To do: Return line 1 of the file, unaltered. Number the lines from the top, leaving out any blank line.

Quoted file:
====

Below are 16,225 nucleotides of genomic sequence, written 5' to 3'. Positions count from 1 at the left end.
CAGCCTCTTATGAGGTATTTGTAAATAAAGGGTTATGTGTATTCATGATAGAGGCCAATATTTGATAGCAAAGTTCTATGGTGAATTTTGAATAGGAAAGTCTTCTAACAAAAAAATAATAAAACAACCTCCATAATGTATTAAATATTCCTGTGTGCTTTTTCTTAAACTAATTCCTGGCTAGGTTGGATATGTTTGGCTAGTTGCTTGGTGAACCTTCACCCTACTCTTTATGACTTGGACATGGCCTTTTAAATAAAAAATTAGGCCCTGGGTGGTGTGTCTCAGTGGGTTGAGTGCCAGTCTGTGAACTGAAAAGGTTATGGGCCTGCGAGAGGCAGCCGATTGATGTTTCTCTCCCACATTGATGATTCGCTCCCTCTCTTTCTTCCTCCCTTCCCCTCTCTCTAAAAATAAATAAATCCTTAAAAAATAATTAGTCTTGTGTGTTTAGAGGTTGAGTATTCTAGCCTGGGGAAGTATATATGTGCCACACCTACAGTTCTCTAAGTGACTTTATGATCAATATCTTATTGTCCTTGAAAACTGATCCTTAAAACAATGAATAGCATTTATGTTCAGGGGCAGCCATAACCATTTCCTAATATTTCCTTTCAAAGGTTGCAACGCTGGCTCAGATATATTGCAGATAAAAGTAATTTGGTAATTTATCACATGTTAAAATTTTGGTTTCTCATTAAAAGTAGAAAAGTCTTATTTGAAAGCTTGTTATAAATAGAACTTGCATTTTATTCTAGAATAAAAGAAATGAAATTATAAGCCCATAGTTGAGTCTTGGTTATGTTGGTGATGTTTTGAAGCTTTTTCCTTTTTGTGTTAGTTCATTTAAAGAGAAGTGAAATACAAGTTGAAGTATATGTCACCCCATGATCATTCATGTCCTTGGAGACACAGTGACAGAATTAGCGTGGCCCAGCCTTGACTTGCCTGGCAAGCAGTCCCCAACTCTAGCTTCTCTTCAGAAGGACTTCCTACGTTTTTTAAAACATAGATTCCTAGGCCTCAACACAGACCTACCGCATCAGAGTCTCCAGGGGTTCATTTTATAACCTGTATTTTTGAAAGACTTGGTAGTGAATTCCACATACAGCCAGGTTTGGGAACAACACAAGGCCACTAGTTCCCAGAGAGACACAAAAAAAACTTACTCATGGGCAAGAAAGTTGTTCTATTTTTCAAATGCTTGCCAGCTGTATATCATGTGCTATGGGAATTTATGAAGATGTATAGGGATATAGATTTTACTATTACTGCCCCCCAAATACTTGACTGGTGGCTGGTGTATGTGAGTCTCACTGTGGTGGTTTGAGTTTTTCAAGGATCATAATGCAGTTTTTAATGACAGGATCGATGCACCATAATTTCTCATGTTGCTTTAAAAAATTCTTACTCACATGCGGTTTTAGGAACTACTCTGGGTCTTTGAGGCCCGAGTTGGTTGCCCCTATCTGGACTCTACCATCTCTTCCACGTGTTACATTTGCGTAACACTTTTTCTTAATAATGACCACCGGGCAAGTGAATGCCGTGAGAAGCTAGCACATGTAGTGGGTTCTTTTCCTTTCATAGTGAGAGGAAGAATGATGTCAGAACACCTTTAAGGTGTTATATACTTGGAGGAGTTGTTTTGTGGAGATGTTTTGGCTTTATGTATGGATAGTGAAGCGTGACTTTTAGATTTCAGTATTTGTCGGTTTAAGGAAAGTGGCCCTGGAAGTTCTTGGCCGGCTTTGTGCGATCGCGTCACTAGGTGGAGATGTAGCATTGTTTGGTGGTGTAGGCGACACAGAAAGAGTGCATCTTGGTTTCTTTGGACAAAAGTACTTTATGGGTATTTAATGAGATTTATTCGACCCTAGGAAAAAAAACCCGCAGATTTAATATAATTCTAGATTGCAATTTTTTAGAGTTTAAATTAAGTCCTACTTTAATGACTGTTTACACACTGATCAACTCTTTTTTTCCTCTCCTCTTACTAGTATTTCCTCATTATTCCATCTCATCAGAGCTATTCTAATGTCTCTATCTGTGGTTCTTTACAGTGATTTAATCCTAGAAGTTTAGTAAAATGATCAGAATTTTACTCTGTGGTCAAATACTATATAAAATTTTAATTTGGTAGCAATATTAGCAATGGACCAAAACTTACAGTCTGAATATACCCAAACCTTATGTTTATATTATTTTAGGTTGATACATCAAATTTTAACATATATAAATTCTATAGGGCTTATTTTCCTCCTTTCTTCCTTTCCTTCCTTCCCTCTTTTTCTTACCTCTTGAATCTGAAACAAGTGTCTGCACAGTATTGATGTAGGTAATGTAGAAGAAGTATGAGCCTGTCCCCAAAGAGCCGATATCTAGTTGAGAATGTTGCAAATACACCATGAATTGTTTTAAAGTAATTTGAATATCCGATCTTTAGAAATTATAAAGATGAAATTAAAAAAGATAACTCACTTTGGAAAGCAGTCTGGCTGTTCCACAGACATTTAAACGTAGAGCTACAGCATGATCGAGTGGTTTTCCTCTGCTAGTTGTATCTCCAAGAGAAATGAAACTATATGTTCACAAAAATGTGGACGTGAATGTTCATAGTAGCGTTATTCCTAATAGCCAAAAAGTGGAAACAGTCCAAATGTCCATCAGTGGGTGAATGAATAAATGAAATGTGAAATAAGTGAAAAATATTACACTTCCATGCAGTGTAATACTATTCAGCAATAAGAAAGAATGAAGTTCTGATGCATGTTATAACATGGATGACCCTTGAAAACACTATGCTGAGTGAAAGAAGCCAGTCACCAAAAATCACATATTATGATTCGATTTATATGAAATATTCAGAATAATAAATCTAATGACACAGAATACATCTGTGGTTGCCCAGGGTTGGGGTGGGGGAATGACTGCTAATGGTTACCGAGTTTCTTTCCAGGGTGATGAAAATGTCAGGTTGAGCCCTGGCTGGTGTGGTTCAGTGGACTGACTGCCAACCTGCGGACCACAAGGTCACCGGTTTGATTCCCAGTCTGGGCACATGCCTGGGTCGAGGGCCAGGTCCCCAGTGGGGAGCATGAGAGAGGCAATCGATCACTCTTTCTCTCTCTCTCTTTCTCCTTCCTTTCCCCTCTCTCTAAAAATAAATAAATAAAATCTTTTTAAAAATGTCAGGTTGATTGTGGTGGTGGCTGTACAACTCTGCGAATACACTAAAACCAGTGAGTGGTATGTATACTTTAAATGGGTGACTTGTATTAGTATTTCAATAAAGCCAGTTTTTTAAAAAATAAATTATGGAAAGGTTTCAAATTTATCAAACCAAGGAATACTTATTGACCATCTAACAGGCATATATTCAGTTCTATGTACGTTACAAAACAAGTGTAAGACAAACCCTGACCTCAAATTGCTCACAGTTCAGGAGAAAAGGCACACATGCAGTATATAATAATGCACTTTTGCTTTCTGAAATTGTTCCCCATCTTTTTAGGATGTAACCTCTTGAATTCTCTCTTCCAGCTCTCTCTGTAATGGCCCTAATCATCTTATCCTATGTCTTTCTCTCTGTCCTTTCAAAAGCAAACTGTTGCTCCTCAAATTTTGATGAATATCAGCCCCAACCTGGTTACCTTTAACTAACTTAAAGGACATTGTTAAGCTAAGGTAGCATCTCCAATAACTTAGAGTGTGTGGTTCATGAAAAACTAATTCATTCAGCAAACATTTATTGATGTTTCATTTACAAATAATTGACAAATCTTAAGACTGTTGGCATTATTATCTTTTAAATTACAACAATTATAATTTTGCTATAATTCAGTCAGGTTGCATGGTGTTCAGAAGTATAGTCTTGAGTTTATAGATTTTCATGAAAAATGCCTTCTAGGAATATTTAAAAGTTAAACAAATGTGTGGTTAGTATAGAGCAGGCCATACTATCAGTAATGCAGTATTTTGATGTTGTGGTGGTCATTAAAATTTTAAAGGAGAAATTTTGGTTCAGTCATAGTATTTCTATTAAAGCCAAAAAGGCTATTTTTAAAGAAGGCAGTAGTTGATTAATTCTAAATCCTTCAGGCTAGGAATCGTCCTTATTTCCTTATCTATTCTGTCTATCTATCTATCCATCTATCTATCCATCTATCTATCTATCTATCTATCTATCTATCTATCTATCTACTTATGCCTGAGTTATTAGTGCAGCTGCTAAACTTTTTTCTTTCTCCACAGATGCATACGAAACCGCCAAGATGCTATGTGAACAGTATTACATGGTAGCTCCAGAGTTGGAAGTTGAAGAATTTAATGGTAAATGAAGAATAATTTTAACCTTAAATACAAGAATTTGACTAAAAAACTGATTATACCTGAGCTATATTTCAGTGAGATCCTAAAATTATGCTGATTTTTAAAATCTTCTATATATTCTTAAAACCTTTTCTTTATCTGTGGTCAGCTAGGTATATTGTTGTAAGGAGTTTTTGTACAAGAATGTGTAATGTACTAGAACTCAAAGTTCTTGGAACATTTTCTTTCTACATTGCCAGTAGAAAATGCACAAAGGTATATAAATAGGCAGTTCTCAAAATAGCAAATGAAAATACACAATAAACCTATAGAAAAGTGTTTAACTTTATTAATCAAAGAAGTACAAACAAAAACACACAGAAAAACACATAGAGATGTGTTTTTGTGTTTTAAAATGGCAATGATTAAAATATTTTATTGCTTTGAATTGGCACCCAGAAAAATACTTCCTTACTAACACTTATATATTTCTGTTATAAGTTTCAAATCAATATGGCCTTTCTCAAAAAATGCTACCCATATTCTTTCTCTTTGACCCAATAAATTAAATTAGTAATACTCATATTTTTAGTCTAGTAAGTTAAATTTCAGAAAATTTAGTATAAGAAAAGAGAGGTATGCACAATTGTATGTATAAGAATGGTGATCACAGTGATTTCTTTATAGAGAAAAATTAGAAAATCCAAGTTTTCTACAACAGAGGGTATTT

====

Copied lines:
Below are 16,225 nucleotides of genomic sequence, written 5' to 3'. Positions count from 1 at the left end.